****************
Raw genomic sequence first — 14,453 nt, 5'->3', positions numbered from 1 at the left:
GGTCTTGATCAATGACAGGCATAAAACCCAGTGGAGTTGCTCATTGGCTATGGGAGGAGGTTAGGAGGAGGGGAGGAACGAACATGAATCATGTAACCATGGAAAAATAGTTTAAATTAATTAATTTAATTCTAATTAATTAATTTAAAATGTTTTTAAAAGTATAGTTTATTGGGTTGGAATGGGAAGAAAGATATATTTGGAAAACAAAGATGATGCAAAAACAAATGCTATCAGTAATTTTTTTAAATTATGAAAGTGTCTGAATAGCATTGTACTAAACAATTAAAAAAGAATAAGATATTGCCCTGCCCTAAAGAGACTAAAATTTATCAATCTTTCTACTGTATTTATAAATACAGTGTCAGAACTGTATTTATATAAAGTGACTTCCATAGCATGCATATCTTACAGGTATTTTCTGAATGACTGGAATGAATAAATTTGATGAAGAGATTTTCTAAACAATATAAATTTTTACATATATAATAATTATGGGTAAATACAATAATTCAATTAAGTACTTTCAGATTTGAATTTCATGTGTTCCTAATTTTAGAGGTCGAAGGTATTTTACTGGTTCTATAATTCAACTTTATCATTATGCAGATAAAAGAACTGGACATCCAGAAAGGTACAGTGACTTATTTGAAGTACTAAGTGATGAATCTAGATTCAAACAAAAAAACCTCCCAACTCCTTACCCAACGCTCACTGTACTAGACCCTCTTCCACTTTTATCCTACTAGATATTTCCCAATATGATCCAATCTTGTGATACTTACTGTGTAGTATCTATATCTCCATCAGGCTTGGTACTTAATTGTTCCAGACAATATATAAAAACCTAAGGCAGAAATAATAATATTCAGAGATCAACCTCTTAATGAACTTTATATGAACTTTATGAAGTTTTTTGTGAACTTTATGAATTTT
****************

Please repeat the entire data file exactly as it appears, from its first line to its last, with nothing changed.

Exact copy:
Raw genomic sequence first — 14,453 nt, 5'->3', positions numbered from 1 at the left:
GGTCTTGATCAATGACAGGCATAAAACCCAGTGGAGTTGCTCATTGGCTATGGGAGGAGGTTAGGAGGAGGGGAGGAACGAACATGAATCATGTAACCATGGAAAAATAGTTTAAATTAATTAATTTAATTCTAATTAATTAATTTAAAATGTTTTTAAAAGTATAGTTTATTGGGTTGGAATGGGAAGAAAGATATATTTGGAAAACAAAGATGATGCAAAAACAAATGCTATCAGTAATTTTTTTAAATTATGAAAGTGTCTGAATAGCATTGTACTAAACAATTAAAAAAGAATAAGATATTGCCCTGCCCTAAAGAGACTAAAATTTATCAATCTTTCTACTGTATTTATAAATACAGTGTCAGAACTGTATTTATATAAAGTGACTTCCATAGCATGCATATCTTACAGGTATTTTCTGAATGACTGGAATGAATAAATTTGATGAAGAGATTTTCTAAACAATATAAATTTTTACATATATAATAATTATGGGTAAATACAATAATTCAATTAAGTACTTTCAGATTTGAATTTCATGTGTTCCTAATTTTAGAGGTCGAAGGTATTTTACTGGTTCTATAATTCAACTTTATCATTATGCAGATAAAAGAACTGGACATCCAGAAAGGTACAGTGACTTATTTGAAGTACTAAGTGATGAATCTAGATTCAAACAAAAAAACCTCCCAACTCCTTACCCAACGCTCACTGTACTAGACCCTCTTCCACTTTTATCCTACTAGATATTTCCCAATATGATCCAATCTTGTGATACTTACTGTGTAGTATCTATATCTCCATCAGGCTTGGTACTTAATTGTTCCAGACAATATATAAAAACCTAAGGCAGAAATAATAATATTCAGAGATCAACCTCTTAATGAACTTTATATGAACTTTATGAAGTTTTTTGTGAACTTTATGAATTTT